Yep, you’re reading that right: the Pennsylvania Department of Transportation (PennDOT) does archaeology! Continue reading
Archaeology is a destructive science. Generally there are no exciting explosions, or catastrophic collapses when undertaking an excavation, but all the same, once a site or portion of a site is excavated it is gone for good. Every good archaeologist is trained to take this fact into account when doing archaeological work. We sketch, note, measure, photograph, and generally record every minute detail of an excavation knowing that we are destroying the very thing we are interested in understanding. This is why there is more than a little truth in the old adage that for every day spent in the field, the archaeologist spends at least as much time, and often more, analyzing, interpreting, and reporting on the information that has been collected. Continue reading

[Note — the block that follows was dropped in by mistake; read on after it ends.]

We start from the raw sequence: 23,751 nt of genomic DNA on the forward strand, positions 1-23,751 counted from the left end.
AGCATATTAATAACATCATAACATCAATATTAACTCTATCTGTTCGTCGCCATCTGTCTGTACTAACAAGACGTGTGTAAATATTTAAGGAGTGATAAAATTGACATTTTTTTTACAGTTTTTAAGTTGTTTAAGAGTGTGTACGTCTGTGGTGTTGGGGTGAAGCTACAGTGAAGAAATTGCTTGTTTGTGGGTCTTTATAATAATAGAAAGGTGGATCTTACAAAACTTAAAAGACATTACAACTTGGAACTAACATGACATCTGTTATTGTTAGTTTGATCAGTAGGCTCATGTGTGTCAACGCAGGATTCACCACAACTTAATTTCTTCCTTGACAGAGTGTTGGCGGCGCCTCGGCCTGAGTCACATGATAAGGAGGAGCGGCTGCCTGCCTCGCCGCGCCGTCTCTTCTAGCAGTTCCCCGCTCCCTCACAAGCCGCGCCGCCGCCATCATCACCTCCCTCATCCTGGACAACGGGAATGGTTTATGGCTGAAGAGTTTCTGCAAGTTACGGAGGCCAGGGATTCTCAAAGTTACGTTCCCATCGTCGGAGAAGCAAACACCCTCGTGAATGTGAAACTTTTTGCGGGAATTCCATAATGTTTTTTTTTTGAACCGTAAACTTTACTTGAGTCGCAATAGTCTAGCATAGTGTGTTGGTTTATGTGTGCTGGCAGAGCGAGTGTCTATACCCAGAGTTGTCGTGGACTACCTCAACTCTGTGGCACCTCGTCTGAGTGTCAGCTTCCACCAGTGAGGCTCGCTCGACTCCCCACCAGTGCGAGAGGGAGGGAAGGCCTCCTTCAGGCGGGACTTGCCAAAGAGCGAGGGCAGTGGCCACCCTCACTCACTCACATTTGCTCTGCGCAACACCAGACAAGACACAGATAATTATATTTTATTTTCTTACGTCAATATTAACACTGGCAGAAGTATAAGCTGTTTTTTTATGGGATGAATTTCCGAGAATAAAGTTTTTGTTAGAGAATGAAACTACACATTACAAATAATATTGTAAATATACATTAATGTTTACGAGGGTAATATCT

The National Historic Preservation Act (NHPA) of 1966 recognizes that historic preservation is a public interest. Under Section 106 of the NHPA, Federal agencies are required to consider the effects of their projects on historic properties in consultation with historic preservation stakeholders. There is a general lack of understanding related to the consultation process, and how it is carried out varies widely by Federal agency and by project. This blog hopes to provide answers to more common questions about consultation and references for additional information.